With the Buffalo Common Council deadlocked on naming a person to fill the vacant South District council seat, and an increasingly louder clamor from the community to make a choice, the call went out for yet more individuals who might be interested in serving to step forward and submit their names for consideration.
This morning, five new candidates made their presentations to the Buffalo Common Council. One of those candidates was Tom Sullivan.
At 26 years of age, Sullivan grew up in a highly involved political family (his cousin is respected Supreme Court Justice Gerald Whalen). “As long as I can remember, politics and elections were always a part of the dinnertime conversation. I was passing out leaflets and stuffing envelopes when still in grammar school,” said Sullivan. As an adult, Sullivan is actively engaged with his neighborhood block clubs and taxpayer organizations. “This was a big part of my job when I worked for Tim Kennedy’s office,” Sullivan explains.
Sullivan has engaged his recent career in two high profile governmental assignments. He served as a Legislative Assistant/Community Liaison in the office of State Senator Tim Kennedy. Then this year he moved to work as Administrative Aide for incoming West Seneca Supervisor Sheila Meegan. He recently stepped down from that position. “I was hired with the proviso that I would have to adhere to that town’s residency requirement. I was contemplating the move to West Seneca, but at the end of the day, I decided that I wanted to remain in South Buffalo. This is my lifelong home. My family and friends are here. And I am emotionally invested in the future of our city,” said Sullivan.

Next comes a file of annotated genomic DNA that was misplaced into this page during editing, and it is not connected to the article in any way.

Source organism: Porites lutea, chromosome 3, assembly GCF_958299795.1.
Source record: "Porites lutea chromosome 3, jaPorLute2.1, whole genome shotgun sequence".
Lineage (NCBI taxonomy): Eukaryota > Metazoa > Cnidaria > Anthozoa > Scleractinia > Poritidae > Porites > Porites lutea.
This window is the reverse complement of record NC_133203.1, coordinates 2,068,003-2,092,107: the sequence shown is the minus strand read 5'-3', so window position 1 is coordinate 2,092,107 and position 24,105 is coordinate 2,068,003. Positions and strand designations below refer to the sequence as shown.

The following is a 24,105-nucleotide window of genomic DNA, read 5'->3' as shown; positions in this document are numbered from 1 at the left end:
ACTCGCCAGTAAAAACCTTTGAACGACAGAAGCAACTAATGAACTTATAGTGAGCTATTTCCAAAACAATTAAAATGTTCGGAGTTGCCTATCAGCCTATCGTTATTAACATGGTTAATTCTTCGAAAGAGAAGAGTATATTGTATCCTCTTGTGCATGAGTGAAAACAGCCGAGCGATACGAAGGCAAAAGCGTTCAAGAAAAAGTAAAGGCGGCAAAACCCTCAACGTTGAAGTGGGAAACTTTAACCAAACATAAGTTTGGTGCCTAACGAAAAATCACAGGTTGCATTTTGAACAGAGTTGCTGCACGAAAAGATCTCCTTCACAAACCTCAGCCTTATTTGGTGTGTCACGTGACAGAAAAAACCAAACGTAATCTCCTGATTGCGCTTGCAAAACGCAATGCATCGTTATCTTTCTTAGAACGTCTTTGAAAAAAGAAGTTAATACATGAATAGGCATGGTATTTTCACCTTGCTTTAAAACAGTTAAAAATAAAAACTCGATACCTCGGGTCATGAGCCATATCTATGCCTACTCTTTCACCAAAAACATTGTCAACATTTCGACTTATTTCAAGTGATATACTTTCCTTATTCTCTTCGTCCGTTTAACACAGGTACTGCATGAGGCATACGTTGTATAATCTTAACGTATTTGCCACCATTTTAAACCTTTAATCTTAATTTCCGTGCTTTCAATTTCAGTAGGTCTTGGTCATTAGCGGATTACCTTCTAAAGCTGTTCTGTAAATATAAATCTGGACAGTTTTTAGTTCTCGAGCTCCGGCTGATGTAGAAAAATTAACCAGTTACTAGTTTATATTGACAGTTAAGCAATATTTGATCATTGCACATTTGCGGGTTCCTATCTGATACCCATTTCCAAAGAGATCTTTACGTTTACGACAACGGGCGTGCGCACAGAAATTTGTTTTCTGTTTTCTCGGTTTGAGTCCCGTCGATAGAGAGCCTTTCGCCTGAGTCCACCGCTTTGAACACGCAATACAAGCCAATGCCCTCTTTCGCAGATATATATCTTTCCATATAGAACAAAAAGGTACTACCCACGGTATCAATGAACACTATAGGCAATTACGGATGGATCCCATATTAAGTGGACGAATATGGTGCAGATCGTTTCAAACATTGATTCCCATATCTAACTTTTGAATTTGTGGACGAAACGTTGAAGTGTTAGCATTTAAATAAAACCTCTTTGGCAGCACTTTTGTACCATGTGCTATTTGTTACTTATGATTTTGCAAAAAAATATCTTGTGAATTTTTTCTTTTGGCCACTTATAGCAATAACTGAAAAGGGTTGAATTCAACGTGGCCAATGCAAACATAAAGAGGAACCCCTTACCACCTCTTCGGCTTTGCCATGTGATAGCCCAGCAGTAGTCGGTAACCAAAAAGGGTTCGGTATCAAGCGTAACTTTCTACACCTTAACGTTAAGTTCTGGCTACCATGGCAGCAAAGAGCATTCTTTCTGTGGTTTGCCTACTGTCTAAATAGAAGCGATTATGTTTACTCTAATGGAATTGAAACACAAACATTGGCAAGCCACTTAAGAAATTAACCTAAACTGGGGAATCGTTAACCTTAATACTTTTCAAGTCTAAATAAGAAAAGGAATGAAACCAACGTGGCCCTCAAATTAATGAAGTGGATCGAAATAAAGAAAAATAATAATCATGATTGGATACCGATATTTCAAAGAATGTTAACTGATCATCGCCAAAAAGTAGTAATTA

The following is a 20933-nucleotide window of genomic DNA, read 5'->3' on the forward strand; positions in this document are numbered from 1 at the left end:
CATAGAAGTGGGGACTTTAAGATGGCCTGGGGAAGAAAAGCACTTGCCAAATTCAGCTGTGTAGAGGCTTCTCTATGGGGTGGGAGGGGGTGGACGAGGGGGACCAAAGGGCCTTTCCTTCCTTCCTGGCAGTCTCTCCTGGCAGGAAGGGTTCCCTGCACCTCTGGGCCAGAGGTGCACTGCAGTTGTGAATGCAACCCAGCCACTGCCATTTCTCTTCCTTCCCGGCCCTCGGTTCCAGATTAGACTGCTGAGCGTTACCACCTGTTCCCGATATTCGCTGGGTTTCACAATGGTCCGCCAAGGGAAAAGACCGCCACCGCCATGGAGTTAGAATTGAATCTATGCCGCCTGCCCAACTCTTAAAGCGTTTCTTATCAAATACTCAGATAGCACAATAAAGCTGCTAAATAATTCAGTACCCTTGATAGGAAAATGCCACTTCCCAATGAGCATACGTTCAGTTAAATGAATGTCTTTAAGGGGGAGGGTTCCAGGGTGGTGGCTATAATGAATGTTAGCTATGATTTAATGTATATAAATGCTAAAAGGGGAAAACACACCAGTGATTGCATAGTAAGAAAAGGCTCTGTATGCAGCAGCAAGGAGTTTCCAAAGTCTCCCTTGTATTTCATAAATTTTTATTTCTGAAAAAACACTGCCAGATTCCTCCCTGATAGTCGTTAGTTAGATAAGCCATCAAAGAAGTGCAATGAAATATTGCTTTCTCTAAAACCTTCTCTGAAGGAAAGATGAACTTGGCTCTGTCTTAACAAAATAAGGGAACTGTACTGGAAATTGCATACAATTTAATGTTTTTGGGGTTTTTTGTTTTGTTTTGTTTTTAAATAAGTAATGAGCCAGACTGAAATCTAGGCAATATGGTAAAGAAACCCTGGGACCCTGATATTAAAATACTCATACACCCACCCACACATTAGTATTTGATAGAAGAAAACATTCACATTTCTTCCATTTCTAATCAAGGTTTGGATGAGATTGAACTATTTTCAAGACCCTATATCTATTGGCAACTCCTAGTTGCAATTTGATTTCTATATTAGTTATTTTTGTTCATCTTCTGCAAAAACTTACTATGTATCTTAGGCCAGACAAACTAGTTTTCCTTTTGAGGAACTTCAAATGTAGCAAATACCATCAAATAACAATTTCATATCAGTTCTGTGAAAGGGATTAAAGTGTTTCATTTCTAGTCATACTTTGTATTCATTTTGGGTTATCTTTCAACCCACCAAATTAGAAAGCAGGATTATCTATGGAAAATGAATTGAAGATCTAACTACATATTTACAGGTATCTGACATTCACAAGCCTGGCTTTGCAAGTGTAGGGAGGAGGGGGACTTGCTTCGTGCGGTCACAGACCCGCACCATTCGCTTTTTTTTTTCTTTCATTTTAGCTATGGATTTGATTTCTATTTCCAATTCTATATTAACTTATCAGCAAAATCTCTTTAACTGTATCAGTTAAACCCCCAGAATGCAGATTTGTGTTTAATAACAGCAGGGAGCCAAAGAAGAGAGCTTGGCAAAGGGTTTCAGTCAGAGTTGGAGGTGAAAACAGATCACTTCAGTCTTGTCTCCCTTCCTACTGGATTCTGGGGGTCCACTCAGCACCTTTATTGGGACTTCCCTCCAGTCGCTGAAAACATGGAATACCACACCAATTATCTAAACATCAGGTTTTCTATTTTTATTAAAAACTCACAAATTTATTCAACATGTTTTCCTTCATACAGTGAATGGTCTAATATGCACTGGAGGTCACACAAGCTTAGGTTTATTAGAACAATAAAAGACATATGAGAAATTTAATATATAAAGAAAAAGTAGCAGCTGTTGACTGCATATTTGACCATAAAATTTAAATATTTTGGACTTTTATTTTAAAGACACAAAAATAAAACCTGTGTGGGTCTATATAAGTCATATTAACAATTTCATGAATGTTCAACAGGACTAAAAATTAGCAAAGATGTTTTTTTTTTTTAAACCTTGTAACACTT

Making his presentation to the Common Council today, Sullivan honed on three important themes – the improving state of the City’s finances and the planned move for the Control Board to go to advisory status; the successful approval and implementation of the new Buffalo Greencode and Master Plan; and the City’s efforts to improve pubic safety and policing. “I give Mayor Brown and the Common Council every bit of credit for turning things around in respect to the City’s budget,” said Sullivan. “A few years ago we were on the brink of the abyss, and look how far we’ve come. Who knows we could be doing ‘pay-as-you-go’ for future capital projects. And a better financial outlook means a better bond rating and lower borrowing costs. We have to keep that momentum and financial prudence going.”
Sullivan is also excited with the recent successes of development in Buffalo’s Canalside and the Outer Harbor, a portion of which is located in the South District. “Turning the waterfront into a world class destination is something we deserve and should be striving for. This is something I am very passionate about and look forward to devoting a great deal of time and attention to,” said Sullivan.
With the Common Council deadlocked so far, Sullivan is hopeful that his presentation resonated with the members. “I know there are some blocks of votes there and some frayed relationships. Perhaps it’s almost refreshing having a candidate before them who is unencumbered by any particular political point of view, and could step in to the position with a fresh perspective and open mindset,” said Sullivan. “I think I have the credentials, I have governmental experience, I have roots in the community, and I know I am electable. Petitions hit the streets in about three more weeks, and I’m ready to get the campaign into gear.”
At this point all Sullivan can now do is wait for the call from City Hall. “It was a fascinating experience appearing in the magnificent Council Chambers and making my presentation, not just to the Council Members but before interested public stakeholders and the media who were in attendance. Whatever the outcome, this was a day that will always stand out. I know I have the mettle for elected office and for serving the public. I hope there are eight Councilmen who might agree.”